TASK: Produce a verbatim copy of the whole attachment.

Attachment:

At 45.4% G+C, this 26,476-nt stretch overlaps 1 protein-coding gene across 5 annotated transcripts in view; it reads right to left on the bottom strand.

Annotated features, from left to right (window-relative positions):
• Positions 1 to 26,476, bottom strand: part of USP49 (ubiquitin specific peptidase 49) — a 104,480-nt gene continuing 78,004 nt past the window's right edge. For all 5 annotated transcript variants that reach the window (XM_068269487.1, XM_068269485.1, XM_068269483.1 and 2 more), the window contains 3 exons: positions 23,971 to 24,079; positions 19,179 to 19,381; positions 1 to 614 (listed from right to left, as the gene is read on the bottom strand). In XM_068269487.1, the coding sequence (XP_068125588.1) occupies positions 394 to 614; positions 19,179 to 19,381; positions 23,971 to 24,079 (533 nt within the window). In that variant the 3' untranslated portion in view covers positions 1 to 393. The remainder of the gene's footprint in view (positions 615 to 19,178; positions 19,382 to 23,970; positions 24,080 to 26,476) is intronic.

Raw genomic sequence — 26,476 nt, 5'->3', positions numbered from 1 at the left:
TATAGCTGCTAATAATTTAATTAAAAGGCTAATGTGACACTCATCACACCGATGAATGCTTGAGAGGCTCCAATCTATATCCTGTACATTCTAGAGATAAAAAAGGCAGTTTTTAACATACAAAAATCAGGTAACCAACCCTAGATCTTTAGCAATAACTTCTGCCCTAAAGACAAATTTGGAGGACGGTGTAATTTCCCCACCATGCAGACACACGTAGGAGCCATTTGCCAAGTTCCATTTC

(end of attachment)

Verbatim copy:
At 45.4% G+C, this 26,476-nt stretch overlaps 1 protein-coding gene across 5 annotated transcripts in view; it reads right to left on the bottom strand.

Annotated features, from left to right (window-relative positions):
• Positions 1 to 26,476, bottom strand: part of USP49 (ubiquitin specific peptidase 49) — a 104,480-nt gene continuing 78,004 nt past the window's right edge. For all 5 annotated transcript variants that reach the window (XM_068269487.1, XM_068269485.1, XM_068269483.1 and 2 more), the window contains 3 exons: positions 23,971 to 24,079; positions 19,179 to 19,381; positions 1 to 614 (listed from right to left, as the gene is read on the bottom strand). In XM_068269487.1, the coding sequence (XP_068125588.1) occupies positions 394 to 614; positions 19,179 to 19,381; positions 23,971 to 24,079 (533 nt within the window). In that variant the 3' untranslated portion in view covers positions 1 to 393. The remainder of the gene's footprint in view (positions 615 to 19,178; positions 19,382 to 23,970; positions 24,080 to 26,476) is intronic.

Raw genomic sequence — 26,476 nt, 5'->3', positions numbered from 1 at the left:
TATAGCTGCTAATAATTTAATTAAAAGGCTAATGTGACACTCATCACACCGATGAATGCTTGAGAGGCTCCAATCTATATCCTGTACATTCTAGAGATAAAAAAGGCAGTTTTTAACATACAAAAATCAGGTAACCAACCCTAGATCTTTAGCAATAACTTCTGCCCTAAAGACAAATTTGGAGGACGGTGTAATTTCCCCACCATGCAGACACACGTAGGAGCCATTTGCCAAGTTCCATTTC